Australian experts used a novel method to track the social and economic progress of the world, taking into account various economic, lifestyle-related and ecological factors to come to their conclusion.

Until recently the standard method of measuring progress in a society was by assessing its Gross Domestic product (GDP) – basically a measure of all the money spent and earned in a given society.

But, as the new study explained, this has its limits, and can in fact give an inaccurate perspective on the happiness of the planet.

…One alternative measure – and the one they used – is called the Genuine Progress Indicator. (GPI).

GPI starts by using the same figures as GDP, but uses 24 other factors including crime rates, pollution levels, loss of wetland, car accident rates and even the amount of people who volunteer and enjoy housework to give a country its rating.

The study analysed data collected between 1950 and 2003 and followed 17 countries – equating to half the world’s population – to come to their conclusion.

They found that on average, where GDP steadily increased without interruption, GDI peaked in 1978 and has tapered off ever since.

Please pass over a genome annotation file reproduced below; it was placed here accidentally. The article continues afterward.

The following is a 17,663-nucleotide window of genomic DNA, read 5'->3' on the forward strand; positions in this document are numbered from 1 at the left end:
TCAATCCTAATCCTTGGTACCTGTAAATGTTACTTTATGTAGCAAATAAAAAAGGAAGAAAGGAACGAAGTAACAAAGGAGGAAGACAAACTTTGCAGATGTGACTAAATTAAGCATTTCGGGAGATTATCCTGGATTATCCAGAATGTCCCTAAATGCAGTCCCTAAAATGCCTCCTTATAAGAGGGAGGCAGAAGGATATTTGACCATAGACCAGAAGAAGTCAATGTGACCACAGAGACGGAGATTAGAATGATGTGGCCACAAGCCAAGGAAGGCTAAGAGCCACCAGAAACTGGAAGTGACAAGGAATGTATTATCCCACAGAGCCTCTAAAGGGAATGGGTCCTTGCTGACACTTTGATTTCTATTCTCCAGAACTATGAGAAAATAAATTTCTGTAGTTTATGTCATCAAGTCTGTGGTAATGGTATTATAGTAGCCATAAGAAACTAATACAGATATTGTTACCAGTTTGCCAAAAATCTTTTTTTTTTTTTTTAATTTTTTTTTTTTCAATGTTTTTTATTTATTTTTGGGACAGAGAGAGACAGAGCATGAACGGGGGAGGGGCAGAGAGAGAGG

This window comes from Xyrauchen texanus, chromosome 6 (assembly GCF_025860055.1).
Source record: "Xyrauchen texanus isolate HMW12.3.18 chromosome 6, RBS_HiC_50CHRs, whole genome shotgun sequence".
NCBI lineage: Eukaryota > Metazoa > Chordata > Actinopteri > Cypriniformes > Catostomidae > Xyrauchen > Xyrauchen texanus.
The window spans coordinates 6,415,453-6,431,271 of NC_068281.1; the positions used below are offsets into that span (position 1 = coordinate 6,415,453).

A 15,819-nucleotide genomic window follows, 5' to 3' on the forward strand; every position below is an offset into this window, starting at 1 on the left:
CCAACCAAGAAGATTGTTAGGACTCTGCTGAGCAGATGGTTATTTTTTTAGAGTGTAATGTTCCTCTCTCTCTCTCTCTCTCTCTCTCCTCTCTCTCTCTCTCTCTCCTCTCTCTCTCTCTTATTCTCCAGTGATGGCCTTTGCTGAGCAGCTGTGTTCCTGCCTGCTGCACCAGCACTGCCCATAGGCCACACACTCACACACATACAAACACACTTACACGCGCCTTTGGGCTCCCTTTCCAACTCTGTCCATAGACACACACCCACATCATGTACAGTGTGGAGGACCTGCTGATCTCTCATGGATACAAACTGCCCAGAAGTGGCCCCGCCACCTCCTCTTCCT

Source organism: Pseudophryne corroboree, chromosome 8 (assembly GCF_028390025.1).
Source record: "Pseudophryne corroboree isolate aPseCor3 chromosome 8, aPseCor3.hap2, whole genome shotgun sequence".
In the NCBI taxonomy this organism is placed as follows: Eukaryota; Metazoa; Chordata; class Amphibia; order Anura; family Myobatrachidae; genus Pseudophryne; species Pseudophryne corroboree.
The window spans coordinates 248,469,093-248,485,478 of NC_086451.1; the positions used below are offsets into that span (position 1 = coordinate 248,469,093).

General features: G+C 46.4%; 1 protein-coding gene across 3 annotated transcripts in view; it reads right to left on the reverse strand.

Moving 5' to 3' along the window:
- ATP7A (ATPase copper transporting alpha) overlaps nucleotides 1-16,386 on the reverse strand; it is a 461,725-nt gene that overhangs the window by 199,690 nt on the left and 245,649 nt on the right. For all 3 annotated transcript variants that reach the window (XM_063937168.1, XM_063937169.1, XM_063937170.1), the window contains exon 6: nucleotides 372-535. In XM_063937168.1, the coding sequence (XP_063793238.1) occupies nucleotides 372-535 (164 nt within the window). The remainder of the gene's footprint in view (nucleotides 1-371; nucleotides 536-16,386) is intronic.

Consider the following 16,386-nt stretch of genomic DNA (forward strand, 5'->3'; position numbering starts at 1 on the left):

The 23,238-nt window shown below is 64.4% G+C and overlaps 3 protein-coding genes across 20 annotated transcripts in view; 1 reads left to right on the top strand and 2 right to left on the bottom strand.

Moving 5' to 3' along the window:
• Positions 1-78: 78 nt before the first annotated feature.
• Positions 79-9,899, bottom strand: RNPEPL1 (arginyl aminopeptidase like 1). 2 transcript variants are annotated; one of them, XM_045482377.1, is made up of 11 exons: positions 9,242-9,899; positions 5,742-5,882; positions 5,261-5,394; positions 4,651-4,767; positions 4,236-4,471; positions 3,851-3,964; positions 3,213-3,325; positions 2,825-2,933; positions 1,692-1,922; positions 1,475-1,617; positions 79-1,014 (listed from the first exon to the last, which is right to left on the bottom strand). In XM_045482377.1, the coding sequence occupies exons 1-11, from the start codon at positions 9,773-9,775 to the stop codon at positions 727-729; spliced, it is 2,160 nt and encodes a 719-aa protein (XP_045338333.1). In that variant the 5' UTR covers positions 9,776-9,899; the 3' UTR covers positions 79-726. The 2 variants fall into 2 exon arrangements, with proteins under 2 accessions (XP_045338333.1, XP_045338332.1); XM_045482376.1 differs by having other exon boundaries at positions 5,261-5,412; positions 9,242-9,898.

…The only country to break ranks and experience a perpetual rise until the data ends in 2003 is Japan.

• • •








Well, at any rate, it was a doggone good year for me — the beginning of my adult life, my marriage and family, my vocation, this whole blessed and broken journey.

Happy anniversary, honey! I’m up for forty more!

40 thoughts on “The IM Saturday Monks Brunch: December 15, 2018 — A nostalgia feast

  1. Met my husband in the summer of ’78. We were both counselors at Bible camp. It was a very good life-changing year. Seems like a long time ago as our children are older than we were then.


  2. Aw, shucks. Bob, can’t we interpret this as a celebration of marriage in general? Mike and Gail’s marriage is one good example, glory be to God.

    Jeri and I are coming up on 39. Again, glory.